3 Keys to Real Estate: Schools, Schools, Schools

For Les and Deborah Granow it was the $100,000 question. Should their family buy the small three-bedroom home in Manhattan Beach or stay in a larger, prettier and newer home in Playa del Rey--just a few miles away. They chose the smaller house that was more expensive. Why?

"Schools," says Les. "If we stayed in Playa del Rey we would be sending our kids to private schools. So I paid $100,000 more for a smaller house. And I would do it again tomorrow."

Les, a Los Angeles tax accountant, calculated what it would cost him in after-tax dollars to send two children to private schools for 12 years. The result was stunning--more than $200,000. So the extra $100,000 he spent on a home in the lauded Manhattan Beach school district, where he plans to send his children to public schools, seems like a bargain.

And the Granows are by no means alone. All over the country, parents who are forced to send their children to private schools because of poor conditions or inferior education at some local public schools find that the cost of private schooling can be crippling. Often, instead of paying tuition ranging between $2,000 and $10,000 a year, they opt to buy in top school districts even when that means they must pay more for a less desirable home.

Houses in top school districts often sell for tens of thousands--even hundreds of thousands--more than houses near less desirable schools, adds Marvin Smith, president of the San Marino-South Pasadena Board of Realtors. Houses on the border of San Marino and South Pasadena underscore the point, he notes.

The two Los Angeles-area towns are similar in many ways, but San Marino's schools are consistently ranked among the best in the state, Smith notes. The result is houses on the San Marino side of Garfield Blvd.--the dividing line between the two towns--can sell for as much as 25% more than houses on the South Pasadena side, he says. And South Pasadena schools aren't bad. They're just not as highly rated as San Marino schools, he says.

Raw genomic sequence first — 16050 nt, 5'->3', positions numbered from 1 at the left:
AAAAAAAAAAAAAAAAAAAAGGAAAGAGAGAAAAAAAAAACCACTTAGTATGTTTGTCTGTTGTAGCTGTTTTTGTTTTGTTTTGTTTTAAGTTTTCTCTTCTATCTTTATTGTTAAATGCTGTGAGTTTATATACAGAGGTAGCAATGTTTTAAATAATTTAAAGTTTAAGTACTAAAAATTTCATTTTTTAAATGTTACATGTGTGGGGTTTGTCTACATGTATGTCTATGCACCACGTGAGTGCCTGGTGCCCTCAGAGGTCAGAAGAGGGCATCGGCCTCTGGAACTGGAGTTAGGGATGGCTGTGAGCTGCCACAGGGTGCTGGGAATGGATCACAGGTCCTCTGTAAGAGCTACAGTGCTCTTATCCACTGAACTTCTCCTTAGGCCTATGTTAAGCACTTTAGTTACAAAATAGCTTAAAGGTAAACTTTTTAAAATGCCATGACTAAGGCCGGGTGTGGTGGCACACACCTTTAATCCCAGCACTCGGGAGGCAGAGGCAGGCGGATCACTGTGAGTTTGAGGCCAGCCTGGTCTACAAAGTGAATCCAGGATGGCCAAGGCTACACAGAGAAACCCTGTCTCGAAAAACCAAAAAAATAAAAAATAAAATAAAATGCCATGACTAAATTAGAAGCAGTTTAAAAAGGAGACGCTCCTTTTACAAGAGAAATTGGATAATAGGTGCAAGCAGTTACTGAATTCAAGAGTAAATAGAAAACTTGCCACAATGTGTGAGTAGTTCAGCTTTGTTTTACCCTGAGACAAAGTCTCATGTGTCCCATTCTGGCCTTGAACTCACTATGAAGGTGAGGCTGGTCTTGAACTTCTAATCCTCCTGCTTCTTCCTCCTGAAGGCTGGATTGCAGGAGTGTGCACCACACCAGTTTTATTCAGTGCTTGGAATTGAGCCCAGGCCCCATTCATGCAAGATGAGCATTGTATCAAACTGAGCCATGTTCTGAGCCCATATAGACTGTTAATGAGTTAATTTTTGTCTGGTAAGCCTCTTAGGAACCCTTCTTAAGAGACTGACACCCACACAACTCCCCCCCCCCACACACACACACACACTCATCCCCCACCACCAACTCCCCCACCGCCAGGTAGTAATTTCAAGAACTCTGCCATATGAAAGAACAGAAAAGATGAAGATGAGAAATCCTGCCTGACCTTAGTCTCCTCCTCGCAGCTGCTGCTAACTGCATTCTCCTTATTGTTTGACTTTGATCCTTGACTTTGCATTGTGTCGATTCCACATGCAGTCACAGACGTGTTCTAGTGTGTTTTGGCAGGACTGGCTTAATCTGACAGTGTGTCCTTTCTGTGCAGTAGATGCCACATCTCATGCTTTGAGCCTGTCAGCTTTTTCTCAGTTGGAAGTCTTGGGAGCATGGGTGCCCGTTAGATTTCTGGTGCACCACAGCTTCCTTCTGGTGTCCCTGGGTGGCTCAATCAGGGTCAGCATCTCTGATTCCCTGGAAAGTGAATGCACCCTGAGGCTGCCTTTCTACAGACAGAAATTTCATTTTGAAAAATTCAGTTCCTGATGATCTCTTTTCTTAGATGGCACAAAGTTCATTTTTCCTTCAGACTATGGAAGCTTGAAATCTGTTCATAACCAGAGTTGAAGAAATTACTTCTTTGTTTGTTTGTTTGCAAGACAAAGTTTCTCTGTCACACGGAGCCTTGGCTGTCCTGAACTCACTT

While the school-based disparity in housing prices may be difficult to fathom for those who are not parents, for parents it's a simple dollars-and-cents issue.

If you are forced to choose between paying private school tuition or moving to a better school district--even if that means paying tens of thousands more for the house--you're usually better off making the move, financial pundits say.

That's because property taxes and mortgage interest expenses are tax deductible. Private school tuition is not, says Steven Friedman, regional director of the real estate advisory group at Ernst & Young, a national accounting firm. In the end, most people are no worse off paying $10,000 in additional mortgage interest expenses each year than they would be if they were paying $5,000 annually in tuition, he says.

Just ask Nancy Blume, a Miami-area mother of three, who says she didn't pay quite enough attention to the quality of schools when they moved to Florida from Denver. They bought a house in a second-tier school district because houses near the top elementary school cost more and were less attractive, she says. Six years and $50,000 in private school tuition later, Blume says she would think twice if faced with the same decision again even though her children are now in public "magnet" schools.

But at what point does paying more for real estate in a top school district get out of hand? There's a fairly simple calculation to find out. However, there are some caveats.